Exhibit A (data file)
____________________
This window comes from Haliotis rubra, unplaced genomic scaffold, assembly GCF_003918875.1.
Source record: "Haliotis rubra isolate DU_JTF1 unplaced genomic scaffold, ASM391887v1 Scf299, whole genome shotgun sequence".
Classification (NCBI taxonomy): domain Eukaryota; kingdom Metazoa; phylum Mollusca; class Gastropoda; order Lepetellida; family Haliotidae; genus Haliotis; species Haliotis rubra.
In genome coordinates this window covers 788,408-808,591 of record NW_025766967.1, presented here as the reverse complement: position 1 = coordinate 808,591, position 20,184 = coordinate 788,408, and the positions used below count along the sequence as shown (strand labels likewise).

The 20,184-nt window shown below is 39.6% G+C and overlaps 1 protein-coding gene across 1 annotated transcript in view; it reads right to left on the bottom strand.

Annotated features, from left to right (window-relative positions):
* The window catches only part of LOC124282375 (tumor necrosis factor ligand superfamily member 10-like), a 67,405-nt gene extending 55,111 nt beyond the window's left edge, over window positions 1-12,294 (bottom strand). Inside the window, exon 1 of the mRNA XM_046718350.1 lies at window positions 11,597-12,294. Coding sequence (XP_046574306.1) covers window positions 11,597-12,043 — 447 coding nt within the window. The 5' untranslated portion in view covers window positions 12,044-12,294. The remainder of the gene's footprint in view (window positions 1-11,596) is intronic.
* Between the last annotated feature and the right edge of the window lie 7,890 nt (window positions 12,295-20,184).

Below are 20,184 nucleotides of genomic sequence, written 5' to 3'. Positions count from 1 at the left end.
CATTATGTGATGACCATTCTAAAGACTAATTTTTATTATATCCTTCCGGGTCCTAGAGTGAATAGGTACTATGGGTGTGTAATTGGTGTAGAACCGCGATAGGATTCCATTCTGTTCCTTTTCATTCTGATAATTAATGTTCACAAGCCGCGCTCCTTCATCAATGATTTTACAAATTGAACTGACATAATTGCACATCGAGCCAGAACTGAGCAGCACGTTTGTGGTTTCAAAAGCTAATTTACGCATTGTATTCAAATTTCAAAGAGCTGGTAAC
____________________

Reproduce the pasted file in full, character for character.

This window comes from Haliotis rubra, unplaced genomic scaffold, assembly GCF_003918875.1.
Source record: "Haliotis rubra isolate DU_JTF1 unplaced genomic scaffold, ASM391887v1 Scf299, whole genome shotgun sequence".
Classification (NCBI taxonomy): domain Eukaryota; kingdom Metazoa; phylum Mollusca; class Gastropoda; order Lepetellida; family Haliotidae; genus Haliotis; species Haliotis rubra.
In genome coordinates this window covers 788,408-808,591 of record NW_025766967.1, presented here as the reverse complement: position 1 = coordinate 808,591, position 20,184 = coordinate 788,408, and the positions used below count along the sequence as shown (strand labels likewise).

The 20,184-nt window shown below is 39.6% G+C and overlaps 1 protein-coding gene across 1 annotated transcript in view; it reads right to left on the bottom strand.

Annotated features, from left to right (window-relative positions):
* The window catches only part of LOC124282375 (tumor necrosis factor ligand superfamily member 10-like), a 67,405-nt gene extending 55,111 nt beyond the window's left edge, over window positions 1-12,294 (bottom strand). Inside the window, exon 1 of the mRNA XM_046718350.1 lies at window positions 11,597-12,294. Coding sequence (XP_046574306.1) covers window positions 11,597-12,043 — 447 coding nt within the window. The 5' untranslated portion in view covers window positions 12,044-12,294. The remainder of the gene's footprint in view (window positions 1-11,596) is intronic.
* Between the last annotated feature and the right edge of the window lie 7,890 nt (window positions 12,295-20,184).

Below are 20,184 nucleotides of genomic sequence, written 5' to 3'. Positions count from 1 at the left end.
CATTATGTGATGACCATTCTAAAGACTAATTTTTATTATATCCTTCCGGGTCCTAGAGTGAATAGGTACTATGGGTGTGTAATTGGTGTAGAACCGCGATAGGATTCCATTCTGTTCCTTTTCATTCTGATAATTAATGTTCACAAGCCGCGCTCCTTCATCAATGATTTTACAAATTGAACTGACATAATTGCACATCGAGCCAGAACTGAGCAGCACGTTTGTGGTTTCAAAAGCTAATTTACGCATTGTATTCAAATTTCAAAGAGCTGGTAAC